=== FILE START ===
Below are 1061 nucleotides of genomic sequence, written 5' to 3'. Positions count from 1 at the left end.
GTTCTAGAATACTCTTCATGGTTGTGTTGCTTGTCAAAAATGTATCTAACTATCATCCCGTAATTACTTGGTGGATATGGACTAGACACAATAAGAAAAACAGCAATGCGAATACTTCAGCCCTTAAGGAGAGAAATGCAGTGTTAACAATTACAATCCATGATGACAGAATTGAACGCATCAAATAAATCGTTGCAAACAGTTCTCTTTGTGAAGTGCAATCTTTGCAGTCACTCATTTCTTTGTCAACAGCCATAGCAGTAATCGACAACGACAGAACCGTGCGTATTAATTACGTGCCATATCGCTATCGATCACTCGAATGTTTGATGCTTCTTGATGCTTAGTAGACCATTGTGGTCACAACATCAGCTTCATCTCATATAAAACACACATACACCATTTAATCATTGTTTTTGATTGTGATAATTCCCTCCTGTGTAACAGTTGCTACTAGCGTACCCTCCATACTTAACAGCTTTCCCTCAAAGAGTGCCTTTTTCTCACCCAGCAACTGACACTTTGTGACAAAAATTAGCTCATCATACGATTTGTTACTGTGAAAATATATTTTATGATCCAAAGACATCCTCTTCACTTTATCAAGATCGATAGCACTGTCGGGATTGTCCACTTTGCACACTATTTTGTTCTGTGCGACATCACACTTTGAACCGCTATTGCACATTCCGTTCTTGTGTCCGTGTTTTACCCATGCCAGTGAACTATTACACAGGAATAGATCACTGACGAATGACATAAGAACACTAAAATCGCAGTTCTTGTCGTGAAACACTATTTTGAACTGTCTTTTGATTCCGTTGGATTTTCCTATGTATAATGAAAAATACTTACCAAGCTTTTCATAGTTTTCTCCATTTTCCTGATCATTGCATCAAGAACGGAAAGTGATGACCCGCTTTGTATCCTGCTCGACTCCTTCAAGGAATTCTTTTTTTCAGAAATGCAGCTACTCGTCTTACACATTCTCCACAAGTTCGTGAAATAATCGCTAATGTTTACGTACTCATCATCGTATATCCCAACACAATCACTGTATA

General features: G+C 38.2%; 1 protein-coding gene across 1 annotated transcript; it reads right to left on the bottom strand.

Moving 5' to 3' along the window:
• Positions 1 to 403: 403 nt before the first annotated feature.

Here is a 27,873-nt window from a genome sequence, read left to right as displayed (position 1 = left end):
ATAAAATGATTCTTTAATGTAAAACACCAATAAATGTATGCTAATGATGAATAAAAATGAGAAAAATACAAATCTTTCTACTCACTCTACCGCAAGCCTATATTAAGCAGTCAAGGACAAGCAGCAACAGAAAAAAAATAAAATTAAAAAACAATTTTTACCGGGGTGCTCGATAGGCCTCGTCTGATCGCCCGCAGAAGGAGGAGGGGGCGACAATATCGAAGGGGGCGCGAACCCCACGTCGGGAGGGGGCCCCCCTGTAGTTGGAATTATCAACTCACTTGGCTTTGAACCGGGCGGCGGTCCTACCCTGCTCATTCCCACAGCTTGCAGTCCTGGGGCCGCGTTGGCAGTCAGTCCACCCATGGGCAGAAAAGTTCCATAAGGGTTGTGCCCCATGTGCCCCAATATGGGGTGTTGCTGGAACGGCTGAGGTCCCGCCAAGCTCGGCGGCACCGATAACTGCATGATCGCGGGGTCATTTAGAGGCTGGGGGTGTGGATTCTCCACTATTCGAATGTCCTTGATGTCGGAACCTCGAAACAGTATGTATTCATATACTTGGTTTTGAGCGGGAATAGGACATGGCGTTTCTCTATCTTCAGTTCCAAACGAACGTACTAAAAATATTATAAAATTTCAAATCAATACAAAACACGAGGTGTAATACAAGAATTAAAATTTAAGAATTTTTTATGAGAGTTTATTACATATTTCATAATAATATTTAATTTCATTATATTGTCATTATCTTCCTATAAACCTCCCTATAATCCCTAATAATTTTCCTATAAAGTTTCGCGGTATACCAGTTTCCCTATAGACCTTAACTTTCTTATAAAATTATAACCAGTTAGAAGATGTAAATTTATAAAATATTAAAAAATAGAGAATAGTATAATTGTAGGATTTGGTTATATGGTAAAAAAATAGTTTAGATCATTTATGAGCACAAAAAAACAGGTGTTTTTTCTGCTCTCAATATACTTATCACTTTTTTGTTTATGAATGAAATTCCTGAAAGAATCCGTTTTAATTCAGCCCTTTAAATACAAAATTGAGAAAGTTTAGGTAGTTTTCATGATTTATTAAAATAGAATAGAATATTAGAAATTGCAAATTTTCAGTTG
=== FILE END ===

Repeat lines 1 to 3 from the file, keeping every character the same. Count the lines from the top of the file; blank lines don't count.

Below are 1061 nucleotides of genomic sequence, written 5' to 3'. Positions count from 1 at the left end.
GTTCTAGAATACTCTTCATGGTTGTGTTGCTTGTCAAAAATGTATCTAACTATCATCCCGTAATTACTTGGTGGATATGGACTAGACACAATAAGAAAAACAGCAATGCGAATACTTCAGCCCTTAAGGAGAGAAATGCAGTGTTAACAATTACAATCCATGATGACAGAATTGAACGCATCAAATAAATCGTTGCAAACAGTTCTCTTTGTGAAGTGCAATCTTTGCAGTCACTCATTTCTTTGTCAACAGCCATAGCAGTAATCGACAACGACAGAACCGTGCGTATTAATTACGTGCCATATCGCTATCGATCACTCGAATGTTTGATGCTTCTTGATGCTTAGTAGACCATTGTGGTCACAACATCAGCTTCATCTCATATAAAACACACATACACCATTTAATCATTGTTTTTGATTGTGATAATTCCCTCCTGTGTAACAGTTGCTACTAGCGTACCCTCCATACTTAACAGCTTTCCCTCAAAGAGTGCCTTTTTCTCACCCAGCAACTGACACTTTGTGACAAAAATTAGCTCATCATACGATTTGTTACTGTGAAAATATATTTTATGATCCAAAGACATCCTCTTCACTTTATCAAGATCGATAGCACTGTCGGGATTGTCCACTTTGCACACTATTTTGTTCTGTGCGACATCACACTTTGAACCGCTATTGCACATTCCGTTCTTGTGTCCGTGTTTTACCCATGCCAGTGAACTATTACACAGGAATAGATCACTGACGAATGACATAAGAACACTAAAATCGCAGTTCTTGTCGTGAAACACTATTTTGAACTGTCTTTTGATTCCGTTGGATTTTCCTATGTATAATGAAAAATACTTACCAAGCTTTTCATAGTTTTCTCCATTTTCCTGATCATTGCATCAAGAACGGAAAGTGATGACCCGCTTTGTATCCTGCTCGACTCCTTCAAGGAATTCTTTTTTTCAGAAATGCAGCTACTCGTCTTACACATTCTCCACAAGTTCGTGAAATAATCGCTAATGTTTACGTACTCATCATCGTATATCCCAACACAATCACTGTATA

General features: G+C 38.2%; 1 protein-coding gene across 1 annotated transcript; it reads right to left on the bottom strand.